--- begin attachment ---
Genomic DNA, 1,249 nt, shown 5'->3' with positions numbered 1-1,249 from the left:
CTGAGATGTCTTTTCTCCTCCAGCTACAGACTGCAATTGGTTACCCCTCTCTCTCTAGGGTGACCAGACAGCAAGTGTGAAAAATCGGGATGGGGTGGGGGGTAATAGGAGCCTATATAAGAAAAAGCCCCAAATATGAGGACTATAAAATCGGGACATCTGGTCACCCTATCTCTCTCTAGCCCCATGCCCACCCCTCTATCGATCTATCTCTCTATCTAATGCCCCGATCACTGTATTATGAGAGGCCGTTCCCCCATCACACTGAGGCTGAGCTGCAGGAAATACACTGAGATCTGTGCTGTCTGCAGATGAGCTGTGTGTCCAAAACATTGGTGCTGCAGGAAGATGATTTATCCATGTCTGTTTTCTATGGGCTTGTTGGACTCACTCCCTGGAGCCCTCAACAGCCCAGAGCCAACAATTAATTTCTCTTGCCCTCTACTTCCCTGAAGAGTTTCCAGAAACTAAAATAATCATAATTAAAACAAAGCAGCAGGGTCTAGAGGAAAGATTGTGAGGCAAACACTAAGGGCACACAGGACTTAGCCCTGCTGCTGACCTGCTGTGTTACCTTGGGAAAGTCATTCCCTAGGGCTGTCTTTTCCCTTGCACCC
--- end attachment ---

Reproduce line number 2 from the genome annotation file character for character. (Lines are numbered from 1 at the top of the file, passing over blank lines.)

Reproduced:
CTGAGATGTCTTTTCTCCTCCAGCTACAGACTGCAATTGGTTACCCCTCTCTCTCTAGGGTGACCAGACAGCAAGTGTGAAAAATCGGGATGGGGTGGGGGGTAATAGGAGCCTATATAAGAAAAAGCCCCAAATATGAGGACTATAAAATCGGGACATCTGGTCACCCTATCTCTCTCTAGCCCCATGCCCACCCCTCTATCGATCTATCTCTCTATCTAATGCCCCGATCACTGTATTATGAGAGGCCGTTCCCCCATCACACTGAGGCTGAGCTGCAGGAAATACACTGAGATCTGTGCTGTCTGCAGATGAGCTGTGTGTCCAAAACATTGGTGCTGCAGGAAGATGATTTATCCATGTCTGTTTTCTATGGGCTTGTTGGACTCACTCCCTGGAGCCCTCAACAGCCCAGAGCCAACAATTAATTTCTCTTGCCCTCTACTTCCCTGAAGAGTTTCCAGAAACTAAAATAATCATAATTAAAACAAAGCAGCAGGGTCTAGAGGAAAGATTGTGAGGCAAACACTAAGGGCACACAGGACTTAGCCCTGCTGCTGACCTGCTGTGTTACCTTGGGAAAGTCATTCCCTAGGGCTGTCTTTTCCCTTGCACCC